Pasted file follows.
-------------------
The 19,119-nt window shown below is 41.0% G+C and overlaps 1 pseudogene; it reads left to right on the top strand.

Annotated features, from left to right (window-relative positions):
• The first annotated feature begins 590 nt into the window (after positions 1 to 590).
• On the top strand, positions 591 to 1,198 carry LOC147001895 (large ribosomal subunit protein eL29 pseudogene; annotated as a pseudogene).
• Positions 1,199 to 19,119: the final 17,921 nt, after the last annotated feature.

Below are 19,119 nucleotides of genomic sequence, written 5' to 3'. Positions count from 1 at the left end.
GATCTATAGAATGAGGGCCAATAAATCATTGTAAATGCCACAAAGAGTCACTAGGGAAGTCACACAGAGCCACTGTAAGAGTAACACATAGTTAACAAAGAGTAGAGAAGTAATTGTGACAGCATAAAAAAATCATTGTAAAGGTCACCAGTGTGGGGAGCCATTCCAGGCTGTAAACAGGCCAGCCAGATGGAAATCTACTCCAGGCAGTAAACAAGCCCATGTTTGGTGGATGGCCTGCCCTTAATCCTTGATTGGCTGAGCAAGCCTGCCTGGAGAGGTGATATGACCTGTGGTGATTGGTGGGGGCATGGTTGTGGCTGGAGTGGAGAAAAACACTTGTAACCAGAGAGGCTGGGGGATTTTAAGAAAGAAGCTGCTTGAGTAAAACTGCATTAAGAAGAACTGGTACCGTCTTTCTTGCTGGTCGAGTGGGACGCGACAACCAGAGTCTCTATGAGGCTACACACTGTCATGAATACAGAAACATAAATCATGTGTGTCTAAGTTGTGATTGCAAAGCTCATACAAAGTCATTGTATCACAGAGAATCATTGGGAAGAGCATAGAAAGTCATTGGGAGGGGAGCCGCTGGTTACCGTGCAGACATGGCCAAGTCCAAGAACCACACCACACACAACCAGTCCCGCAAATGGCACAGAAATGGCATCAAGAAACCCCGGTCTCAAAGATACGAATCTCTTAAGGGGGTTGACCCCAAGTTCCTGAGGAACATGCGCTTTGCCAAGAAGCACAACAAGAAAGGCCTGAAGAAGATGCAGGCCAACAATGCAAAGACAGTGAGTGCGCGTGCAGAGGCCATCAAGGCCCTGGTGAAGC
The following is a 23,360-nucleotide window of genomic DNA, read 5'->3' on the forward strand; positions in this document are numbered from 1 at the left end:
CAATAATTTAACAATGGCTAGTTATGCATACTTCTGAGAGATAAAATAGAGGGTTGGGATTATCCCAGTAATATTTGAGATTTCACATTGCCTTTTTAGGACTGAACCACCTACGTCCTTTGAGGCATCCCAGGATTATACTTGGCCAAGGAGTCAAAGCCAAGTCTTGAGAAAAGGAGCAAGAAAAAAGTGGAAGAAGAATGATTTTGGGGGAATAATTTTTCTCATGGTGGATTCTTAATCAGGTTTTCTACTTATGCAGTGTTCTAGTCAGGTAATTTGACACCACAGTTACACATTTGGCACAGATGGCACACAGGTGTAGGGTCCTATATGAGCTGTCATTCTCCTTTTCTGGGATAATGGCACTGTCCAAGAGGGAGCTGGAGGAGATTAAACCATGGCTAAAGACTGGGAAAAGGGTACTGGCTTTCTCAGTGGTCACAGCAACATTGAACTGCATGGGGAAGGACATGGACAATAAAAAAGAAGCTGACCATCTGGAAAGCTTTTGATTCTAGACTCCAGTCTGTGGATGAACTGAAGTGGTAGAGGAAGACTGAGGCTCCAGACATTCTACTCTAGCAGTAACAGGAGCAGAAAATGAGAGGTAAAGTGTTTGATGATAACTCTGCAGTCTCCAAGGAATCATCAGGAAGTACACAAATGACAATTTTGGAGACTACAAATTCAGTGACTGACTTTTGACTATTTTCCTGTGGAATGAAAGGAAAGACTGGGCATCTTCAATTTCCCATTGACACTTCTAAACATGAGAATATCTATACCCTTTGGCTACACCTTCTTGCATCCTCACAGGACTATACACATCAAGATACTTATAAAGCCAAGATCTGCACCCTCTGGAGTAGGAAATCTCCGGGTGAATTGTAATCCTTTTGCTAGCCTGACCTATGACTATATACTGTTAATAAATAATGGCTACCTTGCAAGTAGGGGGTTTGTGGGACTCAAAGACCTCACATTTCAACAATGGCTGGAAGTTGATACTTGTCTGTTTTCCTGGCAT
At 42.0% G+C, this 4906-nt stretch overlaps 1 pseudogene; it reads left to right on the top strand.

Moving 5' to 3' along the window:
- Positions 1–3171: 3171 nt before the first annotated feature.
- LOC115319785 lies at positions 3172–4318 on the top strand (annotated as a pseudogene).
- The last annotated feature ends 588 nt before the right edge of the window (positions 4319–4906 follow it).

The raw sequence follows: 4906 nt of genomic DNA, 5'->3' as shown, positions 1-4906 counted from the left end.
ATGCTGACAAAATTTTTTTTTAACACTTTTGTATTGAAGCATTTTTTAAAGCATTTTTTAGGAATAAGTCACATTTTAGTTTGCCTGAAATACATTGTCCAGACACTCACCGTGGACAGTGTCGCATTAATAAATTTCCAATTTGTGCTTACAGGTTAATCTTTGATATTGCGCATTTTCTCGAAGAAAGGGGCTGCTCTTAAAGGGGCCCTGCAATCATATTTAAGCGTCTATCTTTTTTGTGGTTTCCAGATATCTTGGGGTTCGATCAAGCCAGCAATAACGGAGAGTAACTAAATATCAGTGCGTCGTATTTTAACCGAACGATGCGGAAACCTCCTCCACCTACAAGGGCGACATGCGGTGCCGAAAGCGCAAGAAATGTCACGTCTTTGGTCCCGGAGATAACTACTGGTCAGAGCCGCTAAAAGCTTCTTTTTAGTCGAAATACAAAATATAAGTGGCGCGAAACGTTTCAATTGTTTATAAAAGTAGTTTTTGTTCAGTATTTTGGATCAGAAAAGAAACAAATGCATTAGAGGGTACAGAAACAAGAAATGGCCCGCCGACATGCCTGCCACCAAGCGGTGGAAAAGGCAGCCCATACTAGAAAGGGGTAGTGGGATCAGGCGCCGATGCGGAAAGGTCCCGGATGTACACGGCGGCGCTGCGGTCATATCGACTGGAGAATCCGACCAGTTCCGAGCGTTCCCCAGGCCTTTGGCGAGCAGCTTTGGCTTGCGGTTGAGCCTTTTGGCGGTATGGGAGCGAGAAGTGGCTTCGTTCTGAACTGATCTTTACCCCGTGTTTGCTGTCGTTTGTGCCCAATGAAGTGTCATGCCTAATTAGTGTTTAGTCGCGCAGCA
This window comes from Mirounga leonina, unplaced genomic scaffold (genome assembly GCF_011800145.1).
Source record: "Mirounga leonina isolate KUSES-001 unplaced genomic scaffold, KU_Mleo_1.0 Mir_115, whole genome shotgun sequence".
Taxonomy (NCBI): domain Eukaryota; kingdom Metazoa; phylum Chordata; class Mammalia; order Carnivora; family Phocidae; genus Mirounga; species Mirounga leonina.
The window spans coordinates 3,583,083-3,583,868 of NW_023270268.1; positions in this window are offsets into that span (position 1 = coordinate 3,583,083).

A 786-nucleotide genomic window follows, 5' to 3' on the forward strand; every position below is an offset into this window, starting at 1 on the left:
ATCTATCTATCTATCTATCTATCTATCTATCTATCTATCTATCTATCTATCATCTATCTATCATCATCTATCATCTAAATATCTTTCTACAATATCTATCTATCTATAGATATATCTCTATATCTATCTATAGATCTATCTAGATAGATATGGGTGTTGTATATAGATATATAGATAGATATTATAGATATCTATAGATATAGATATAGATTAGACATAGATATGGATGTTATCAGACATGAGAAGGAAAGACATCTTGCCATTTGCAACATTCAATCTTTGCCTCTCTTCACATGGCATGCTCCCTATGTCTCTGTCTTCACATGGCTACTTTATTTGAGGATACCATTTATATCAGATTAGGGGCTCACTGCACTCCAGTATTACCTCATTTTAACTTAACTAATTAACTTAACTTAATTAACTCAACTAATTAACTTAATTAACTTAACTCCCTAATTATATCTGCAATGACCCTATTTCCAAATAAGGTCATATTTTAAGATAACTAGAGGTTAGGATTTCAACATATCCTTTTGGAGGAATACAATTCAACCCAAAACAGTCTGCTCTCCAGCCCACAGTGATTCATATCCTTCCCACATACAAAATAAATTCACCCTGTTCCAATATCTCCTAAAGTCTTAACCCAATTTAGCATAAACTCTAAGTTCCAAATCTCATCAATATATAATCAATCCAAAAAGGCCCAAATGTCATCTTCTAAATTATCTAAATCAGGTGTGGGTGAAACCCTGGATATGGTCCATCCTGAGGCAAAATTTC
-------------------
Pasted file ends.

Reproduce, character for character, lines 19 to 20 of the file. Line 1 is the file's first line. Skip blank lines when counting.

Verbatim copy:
Taxonomy (NCBI): domain Eukaryota; kingdom Metazoa; phylum Chordata; class Mammalia; order Carnivora; family Phocidae; genus Mirounga; species Mirounga leonina.
The window spans coordinates 3,583,083-3,583,868 of NW_023270268.1; positions in this window are offsets into that span (position 1 = coordinate 3,583,083).